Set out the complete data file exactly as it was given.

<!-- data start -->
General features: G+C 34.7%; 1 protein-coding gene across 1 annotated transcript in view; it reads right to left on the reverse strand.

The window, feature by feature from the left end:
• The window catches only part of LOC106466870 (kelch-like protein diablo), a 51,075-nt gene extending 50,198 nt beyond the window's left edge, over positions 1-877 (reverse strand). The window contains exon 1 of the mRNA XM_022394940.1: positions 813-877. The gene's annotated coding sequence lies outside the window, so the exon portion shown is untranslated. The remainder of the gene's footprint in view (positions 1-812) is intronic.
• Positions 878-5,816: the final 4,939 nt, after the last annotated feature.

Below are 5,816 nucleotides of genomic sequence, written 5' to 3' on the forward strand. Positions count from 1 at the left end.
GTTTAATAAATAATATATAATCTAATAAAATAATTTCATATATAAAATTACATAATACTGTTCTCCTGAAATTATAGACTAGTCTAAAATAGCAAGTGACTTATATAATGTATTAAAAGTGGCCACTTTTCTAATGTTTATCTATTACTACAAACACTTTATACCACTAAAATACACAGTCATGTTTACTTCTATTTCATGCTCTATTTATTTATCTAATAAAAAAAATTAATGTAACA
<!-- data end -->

General features: G+C 34.7%; 1 protein-coding gene across 1 annotated transcript in view; it reads right to left on the reverse strand.

The window, feature by feature from the left end:
• The window catches only part of LOC106466870 (kelch-like protein diablo), a 51,075-nt gene extending 50,198 nt beyond the window's left edge, over positions 1-877 (reverse strand). The window contains exon 1 of the mRNA XM_022394940.1: positions 813-877. The gene's annotated coding sequence lies outside the window, so the exon portion shown is untranslated. The remainder of the gene's footprint in view (positions 1-812) is intronic.
• Positions 878-5,816: the final 4,939 nt, after the last annotated feature.

Below are 5,816 nucleotides of genomic sequence, written 5' to 3' on the forward strand. Positions count from 1 at the left end.
GTTTAATAAATAATATATAATCTAATAAAATAATTTCATATATAAAATTACATAATACTGTTCTCCTGAAATTATAGACTAGTCTAAAATAGCAAGTGACTTATATAATGTATTAAAAGTGGCCACTTTTCTAATGTTTATCTATTACTACAAACACTTTATACCACTAAAATACACAGTCATGTTTACTTCTATTTCATGCTCTATTTATTTATCTAATAAAAAAAATTAATGTAACA